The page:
Roof-Insurance

The Homeowner’s Guide to Roof Insurance and Damage

Your roof does a lot of the work of keeping your home secure against the weather. It sheds rain and holds up against the weight of snow. Since hail damage and wind damage are two of the most common insurance claims, however, it also makes your roof a likely candidate for problems.

There isn’t much you can do against violent storms or hail. They’re unpredictable. It’s one of the reasons why people get roof insurance in the first place.

You can, however, do several things about preventable roof problems. Keep reading for some key tips on roofing maintenance and navigating roof insurance claims.

Understand Depreciation

You know how a new car loses value the moment you drive it away from the dealership? Your roof is the same way in terms of roof insurance. The older it is, the less actual value it carries.

That means the insurance company will pay progressively less for repairs the older your roof gets. You must also knock your deductible off the top. You can find yourself footing most of the bill for repairs if you maintain a high deductible.

Maintenance

Insurance companies may also deny a claim if the roof is in an obvious state of disrepair. If you want to avoid this, you should add roof inspection to your annual home maintenance routine.

Most inspections come at a pretty reasonable price, with the national average hovering at a little over $200. These inspections typically check for the integrity of the roofing material and the underlayment. The inspection may also include adjacent features like gutters, fascia, and eaves.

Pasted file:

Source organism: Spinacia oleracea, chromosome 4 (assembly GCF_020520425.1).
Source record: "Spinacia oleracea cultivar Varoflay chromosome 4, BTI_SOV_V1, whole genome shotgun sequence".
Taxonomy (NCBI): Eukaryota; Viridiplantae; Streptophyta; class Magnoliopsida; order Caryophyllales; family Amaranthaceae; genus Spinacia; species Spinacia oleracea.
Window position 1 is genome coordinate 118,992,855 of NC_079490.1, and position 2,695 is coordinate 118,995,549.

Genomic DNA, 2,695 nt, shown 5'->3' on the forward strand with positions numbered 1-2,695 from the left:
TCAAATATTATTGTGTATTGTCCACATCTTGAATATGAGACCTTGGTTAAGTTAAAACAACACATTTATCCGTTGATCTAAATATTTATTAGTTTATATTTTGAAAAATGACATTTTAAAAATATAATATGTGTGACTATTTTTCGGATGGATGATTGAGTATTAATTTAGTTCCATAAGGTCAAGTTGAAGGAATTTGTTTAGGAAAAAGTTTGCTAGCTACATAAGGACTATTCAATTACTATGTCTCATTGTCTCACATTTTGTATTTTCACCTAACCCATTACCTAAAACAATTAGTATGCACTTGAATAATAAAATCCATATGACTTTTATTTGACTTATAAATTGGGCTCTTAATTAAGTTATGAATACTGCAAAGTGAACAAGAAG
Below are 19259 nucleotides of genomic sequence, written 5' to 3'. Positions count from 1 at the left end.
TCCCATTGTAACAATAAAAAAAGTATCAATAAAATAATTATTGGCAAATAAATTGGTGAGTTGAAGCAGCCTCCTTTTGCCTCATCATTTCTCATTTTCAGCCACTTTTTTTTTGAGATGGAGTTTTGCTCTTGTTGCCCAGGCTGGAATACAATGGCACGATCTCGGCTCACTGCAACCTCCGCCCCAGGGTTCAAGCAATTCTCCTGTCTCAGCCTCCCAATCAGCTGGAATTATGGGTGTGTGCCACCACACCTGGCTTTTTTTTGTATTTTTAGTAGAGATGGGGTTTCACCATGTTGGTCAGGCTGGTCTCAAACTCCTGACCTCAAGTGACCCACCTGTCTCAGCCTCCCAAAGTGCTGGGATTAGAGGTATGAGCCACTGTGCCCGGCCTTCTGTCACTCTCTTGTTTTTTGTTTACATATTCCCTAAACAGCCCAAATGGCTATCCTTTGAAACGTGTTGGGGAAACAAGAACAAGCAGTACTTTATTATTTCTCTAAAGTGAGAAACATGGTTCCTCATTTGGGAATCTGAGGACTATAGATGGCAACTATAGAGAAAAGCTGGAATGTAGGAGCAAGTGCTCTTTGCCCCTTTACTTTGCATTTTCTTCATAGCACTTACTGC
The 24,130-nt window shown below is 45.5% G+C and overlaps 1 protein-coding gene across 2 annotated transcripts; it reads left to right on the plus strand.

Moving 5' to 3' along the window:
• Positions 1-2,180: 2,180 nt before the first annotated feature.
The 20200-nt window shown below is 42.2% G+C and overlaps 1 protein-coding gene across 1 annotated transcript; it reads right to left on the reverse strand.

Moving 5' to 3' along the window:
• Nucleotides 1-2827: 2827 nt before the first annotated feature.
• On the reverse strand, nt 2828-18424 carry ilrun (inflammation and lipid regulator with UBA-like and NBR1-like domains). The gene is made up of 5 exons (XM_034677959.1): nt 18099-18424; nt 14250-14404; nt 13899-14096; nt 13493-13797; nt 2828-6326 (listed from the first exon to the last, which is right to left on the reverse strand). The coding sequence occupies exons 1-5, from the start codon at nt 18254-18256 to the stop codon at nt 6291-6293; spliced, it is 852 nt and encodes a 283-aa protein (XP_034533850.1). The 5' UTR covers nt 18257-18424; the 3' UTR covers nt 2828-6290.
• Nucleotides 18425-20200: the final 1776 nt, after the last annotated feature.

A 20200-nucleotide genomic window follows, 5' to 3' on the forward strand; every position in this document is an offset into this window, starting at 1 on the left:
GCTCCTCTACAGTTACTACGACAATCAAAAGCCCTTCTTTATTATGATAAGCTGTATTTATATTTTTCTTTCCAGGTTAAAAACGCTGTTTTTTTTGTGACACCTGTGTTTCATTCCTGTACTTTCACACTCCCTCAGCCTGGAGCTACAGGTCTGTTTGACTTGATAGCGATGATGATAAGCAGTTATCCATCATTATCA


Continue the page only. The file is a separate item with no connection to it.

This inspection can provide you a heads up about leaks, damaged roofing material, or related problems, such as rot around your gutters. Knowing about the problems gives you a chance to fix them before they evolve into major issues.

The inspection report and any bills for repairs give you evidence to show the insurance company that you maintain your roof.

Catastrophic Damage

The nightmare scenario for homeowners is some kind of catastrophic damage to the roof. For example, a wind storm knocks a huge limb off a tree and drives it through your roof. In situations like that, your insurance company will typically recommend a full replacement. The primary exception is when one side of the roof is untouched and the existing roof is very new.

Wondering about non-catastrophe-related signs you need a new roof? You can click here to learn more.

Roof Insurance, Your Roof, and You

When it comes to roof insurance and getting coverage, your best strategy is an active process of maintenance. That means including things like a roof inspection on your home maintenance checklist. At the very least, you should look for obvious signs of damage like broken or missing shingles.

When you find problems or an inspection exposes them, get the repairs sooner than later. Insurance companies may treat failure to get repairs as grounds for claim denial.

Looking for more tips on home maintenance and repairs? Check out the posts in our Home Information and Property categories.

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